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glass prison of his palace. He is a ruler who consults, questions, and listens with prudence and discernment. This crowned bourgeois who has lived without pomp, fulfilling all his duties, must undoubtedly win over to the idea of parliamentary monarchy many of those who think that peoples, like families, cannot do without a father above political parties, to bring them up and love them wisely according to the laws of God and men.
On Tuesday the president of the Senate, M. Jeannency, opened its meeting by a speech in homage to the late King:
All know the qualities which merited and daily earned for the King the love of his people: the natural modcsty and dignity of his life and the cultivation of homely virtues united in him with serenity and loftiness of heart and mind. Of this the jubilee of 1935 was a triumphant proclamation. France likewise knows how faithfully and uprightly George V maintained intact the traditions of his father. He, too, in hours of crisis, found the right word to say, and was a tower of strength to our troops, as to the English, on the Flanders front. The grief of the United Kingdom is indeed ours. The trial through which it is passing has but strengthened further the bonds which unite our two countries in a common love of liberty, law, and peace.
The Duke of Saxe Coburg and Gotha, who is in London, has personally communicated Herr Hitler's sorrow to King Edward and Queen Mary. The German press speaks of a more than formal grief expressed in Germany where the late King was held in the highest respect. It was he, the press recalls, who was one of the first to attempt to repair war's ravages, and reference is made to the way in which he personally helped to smooth the path of Herr von Sthamer when he came to London as the first post-war German ambassador.
On the eve of the King's death the Regeli Ujsag wrote:
The whole world awaits anxiously news of King George, who at a time when dictatorships carry on their evil work in almost every part of the world has shown that a kingdom can stand for democracy just as well as a republic can stand for tyranny.
The Irish Press, organ of Mr. de yalera's party, says:
The death of King George is one of those events which must elicit feelings of sympathy among all those who know what it is to lose the head of the family, or some other member of it who has earned the respect and affection of those by whom he is surrounded.
The Irish independent:
In his visits to this country, both before and after his accession to the throne, he displayed unfailing tact and he always met with a cordial reception.
The Irish Times:
For Ireland there was always a warm spot in his heart, and he must have been injured deeply by the official attitude towards his throne of the dominion which he helped to create. Ireland knows that George V was her friend.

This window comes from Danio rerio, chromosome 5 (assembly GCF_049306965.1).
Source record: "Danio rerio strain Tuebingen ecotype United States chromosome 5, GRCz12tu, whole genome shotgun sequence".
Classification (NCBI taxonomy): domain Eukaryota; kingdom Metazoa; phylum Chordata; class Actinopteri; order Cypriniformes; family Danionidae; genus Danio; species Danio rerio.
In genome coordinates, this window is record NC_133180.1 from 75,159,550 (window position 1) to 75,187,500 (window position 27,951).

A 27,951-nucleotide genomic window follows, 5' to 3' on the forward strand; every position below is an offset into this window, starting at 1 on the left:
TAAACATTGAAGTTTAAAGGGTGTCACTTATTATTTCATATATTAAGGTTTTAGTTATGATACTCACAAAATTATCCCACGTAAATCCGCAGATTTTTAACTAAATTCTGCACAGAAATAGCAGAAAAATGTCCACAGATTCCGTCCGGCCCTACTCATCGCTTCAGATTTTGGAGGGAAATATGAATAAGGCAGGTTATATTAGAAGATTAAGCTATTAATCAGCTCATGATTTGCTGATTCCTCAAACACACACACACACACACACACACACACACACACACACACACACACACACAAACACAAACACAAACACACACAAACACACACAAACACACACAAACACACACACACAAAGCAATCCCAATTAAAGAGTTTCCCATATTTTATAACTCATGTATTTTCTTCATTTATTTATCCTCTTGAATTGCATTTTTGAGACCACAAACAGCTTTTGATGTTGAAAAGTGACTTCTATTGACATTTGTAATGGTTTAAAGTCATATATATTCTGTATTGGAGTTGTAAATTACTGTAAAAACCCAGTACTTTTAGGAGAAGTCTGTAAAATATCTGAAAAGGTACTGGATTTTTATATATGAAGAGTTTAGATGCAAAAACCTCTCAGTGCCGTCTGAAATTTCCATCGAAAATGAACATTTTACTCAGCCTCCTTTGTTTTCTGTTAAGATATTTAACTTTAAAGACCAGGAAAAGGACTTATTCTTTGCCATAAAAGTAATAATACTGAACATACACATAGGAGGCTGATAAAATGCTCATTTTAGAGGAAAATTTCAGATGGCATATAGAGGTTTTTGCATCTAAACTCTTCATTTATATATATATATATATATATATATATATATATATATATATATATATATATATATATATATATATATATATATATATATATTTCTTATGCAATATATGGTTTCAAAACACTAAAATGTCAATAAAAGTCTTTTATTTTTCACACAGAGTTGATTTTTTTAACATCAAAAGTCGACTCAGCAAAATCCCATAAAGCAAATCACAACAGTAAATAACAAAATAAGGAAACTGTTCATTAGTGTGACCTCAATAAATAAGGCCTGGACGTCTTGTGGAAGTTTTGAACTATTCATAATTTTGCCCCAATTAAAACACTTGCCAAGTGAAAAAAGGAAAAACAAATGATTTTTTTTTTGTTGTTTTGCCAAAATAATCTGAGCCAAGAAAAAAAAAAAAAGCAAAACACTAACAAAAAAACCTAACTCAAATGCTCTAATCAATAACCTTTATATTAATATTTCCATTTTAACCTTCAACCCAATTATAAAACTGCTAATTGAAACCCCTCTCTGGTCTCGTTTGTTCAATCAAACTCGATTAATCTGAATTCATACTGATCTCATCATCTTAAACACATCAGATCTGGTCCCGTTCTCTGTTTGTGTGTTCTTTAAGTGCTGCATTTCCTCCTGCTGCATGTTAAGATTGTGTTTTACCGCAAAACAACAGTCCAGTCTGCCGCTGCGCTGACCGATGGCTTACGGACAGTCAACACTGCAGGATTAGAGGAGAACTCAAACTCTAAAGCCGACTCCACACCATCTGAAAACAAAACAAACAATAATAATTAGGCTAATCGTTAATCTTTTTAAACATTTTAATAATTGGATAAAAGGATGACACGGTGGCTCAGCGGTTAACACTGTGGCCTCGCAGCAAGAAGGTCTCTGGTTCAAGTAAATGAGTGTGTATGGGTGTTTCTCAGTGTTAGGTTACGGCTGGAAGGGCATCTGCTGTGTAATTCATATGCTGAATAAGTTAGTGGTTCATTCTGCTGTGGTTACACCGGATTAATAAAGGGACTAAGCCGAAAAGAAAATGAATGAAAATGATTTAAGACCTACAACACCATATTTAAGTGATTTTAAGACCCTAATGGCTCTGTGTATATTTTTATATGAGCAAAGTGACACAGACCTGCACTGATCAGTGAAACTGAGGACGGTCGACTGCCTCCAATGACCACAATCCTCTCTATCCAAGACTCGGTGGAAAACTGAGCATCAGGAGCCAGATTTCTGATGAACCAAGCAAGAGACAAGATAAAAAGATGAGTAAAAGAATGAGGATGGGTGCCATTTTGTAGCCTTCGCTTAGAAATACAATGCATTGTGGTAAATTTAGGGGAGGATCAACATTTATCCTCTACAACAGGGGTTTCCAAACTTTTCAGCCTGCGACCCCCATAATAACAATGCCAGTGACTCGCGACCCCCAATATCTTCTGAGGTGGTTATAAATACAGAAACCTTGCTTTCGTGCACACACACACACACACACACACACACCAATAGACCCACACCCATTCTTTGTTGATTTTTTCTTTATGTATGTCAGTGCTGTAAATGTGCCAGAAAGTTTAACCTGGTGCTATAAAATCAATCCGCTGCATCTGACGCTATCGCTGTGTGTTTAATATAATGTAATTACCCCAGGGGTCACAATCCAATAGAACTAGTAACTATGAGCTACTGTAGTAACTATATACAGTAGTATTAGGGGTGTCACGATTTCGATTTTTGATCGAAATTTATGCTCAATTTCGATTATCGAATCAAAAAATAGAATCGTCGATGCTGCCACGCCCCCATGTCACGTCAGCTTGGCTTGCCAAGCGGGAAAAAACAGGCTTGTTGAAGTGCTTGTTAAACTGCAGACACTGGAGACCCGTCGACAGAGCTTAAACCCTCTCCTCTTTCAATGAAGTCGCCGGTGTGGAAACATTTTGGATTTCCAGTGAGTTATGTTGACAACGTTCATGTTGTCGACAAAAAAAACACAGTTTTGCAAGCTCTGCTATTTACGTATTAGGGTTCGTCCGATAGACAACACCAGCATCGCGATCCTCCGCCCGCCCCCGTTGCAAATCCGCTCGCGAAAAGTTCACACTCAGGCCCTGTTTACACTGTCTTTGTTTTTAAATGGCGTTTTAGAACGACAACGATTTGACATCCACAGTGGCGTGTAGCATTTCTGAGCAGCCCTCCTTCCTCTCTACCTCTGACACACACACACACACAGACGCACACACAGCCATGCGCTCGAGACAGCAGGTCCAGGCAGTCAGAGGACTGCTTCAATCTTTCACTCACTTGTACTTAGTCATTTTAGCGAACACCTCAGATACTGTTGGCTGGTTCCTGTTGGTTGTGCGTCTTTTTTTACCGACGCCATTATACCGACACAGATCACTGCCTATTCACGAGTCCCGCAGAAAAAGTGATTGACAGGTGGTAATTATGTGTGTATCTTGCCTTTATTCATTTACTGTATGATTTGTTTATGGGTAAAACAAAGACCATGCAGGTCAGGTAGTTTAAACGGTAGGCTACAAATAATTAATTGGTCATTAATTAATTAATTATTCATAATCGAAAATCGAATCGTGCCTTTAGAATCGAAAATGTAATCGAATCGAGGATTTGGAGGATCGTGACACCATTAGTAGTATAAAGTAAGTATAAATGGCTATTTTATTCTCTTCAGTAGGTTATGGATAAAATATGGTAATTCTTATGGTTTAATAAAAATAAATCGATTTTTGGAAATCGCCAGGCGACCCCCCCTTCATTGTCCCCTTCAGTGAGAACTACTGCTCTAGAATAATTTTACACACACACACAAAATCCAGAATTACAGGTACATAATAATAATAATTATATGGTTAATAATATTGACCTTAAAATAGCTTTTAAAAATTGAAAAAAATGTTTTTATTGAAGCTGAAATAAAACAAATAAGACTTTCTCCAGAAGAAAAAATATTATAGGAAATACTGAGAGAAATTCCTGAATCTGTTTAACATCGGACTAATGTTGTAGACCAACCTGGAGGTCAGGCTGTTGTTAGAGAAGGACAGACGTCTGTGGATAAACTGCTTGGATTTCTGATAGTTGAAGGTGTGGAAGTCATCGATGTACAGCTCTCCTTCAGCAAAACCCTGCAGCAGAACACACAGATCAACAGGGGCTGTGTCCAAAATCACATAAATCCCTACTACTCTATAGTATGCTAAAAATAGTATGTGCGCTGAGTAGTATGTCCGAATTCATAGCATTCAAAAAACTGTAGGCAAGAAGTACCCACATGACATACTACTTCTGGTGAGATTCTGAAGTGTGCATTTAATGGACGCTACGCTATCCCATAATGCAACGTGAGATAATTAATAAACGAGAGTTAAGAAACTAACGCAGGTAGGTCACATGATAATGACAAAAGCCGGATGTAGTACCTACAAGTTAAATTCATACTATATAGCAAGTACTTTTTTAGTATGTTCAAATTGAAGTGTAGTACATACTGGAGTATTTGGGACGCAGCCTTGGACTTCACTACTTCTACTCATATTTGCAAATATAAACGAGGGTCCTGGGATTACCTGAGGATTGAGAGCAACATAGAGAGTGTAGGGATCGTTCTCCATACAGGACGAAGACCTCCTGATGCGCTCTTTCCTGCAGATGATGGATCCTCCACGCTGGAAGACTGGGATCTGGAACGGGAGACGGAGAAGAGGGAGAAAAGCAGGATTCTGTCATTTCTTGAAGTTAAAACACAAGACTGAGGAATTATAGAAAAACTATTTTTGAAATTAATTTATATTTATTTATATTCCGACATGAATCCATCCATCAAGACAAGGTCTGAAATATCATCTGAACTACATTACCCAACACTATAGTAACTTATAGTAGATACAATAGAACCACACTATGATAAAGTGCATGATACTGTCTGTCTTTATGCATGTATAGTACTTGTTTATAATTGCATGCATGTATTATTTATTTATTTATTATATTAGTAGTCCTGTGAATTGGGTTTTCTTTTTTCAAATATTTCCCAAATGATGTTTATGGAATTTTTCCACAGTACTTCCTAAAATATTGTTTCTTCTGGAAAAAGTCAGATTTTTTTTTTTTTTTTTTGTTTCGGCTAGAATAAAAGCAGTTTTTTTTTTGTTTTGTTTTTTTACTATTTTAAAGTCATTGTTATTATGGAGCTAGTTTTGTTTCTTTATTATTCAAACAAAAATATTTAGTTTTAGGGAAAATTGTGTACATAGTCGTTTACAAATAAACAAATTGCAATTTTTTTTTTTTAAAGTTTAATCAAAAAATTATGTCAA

The flags on government buildings, on Trinity college, the Mansion House, and many other buildings in Dublin were flown at half-mast on Tuesday, and Mr. de Valera sent a message of sympathy to the Queen on behalf of the Free State government.'
Signor Mussolini has sent the following telegram to Mr. Baldwin : The Italian people has received with profound emotion the announcement of the death of King George V, and shares with heartfelt sympathy in the grief and mourning of the British nation.
The Giornale d'Ialia wrote on Monday :
The Italian people are following the illness of the King of England with deep concern and a sincere desire for his Majesty's quick recovery. We cannot forget that King George was our ally in the Great War and that he is a sovereign of great qualities and of gallant spirit.
The Emperor of Japan has telegraphed a•message of condolence to King Edward VIII and with the Empress has sent a joint expression of sympathy to Queen Mary. The court will go into mourning for three weeks.
The Amsterdam Telegraph says:
England has lost a king upon whom the entire world looked as an example of a constitutional monarch, although active behind the scenes. It can be said that his works speak for him.
Cardinal Hlond, Archbishop of GnezenPoznan and Primate of Poland, has telegraphed to the Archbishop of Westminster: With their whole hearts the bishops and people of Poland sympathise with your Excellency and the British bishops and faithful on the death of their most illustrious King. They send you their most sincere wishes that the returning spring of the Catholic religion may flourish in Great Britain under the propitious rule of King Edward.
Six weeks' mourning for the court has been ordered by King Carol, who is a nephew of the late King, as a tribute to the memory of King George.
M. Kalinin, president of the central executive committee of the U.S.S.R., has sent the following telegram to Queen Mary: I beg your Majesty to accept my profound condolences and the expression of sincere sympathy on the occasion of the heavy loss that has befallen the Royal Family and Great Britain.
M. Molotoff, chairman of the Council of People's Commissars, in a telegram to Mr. Baldwin, said: I beg you and the cabinet to accept the expression of my sincere condolence on the death of his Majesty King George V on behalf of myself and of the government of the U.S.S.R.
The New York Times writes:
He will be sincerely mourned, but his death will not shake the structure of British government. The King is the great symbol of national and imperial Unity, aloof from political parties and free from the strife of tongues, who goes quietly along his constitutional way while one prime minister succeeds another. To that tradition King George was loyal, and there is no doubt his successor will be also.
Yugoslavia honoured King George's memory by an exceptional tribute, namely, the holding of a special commemorative session of parliament on Tuesday. The regent, Prince Paul, is deeply grieved, for he and King George were close personal friends.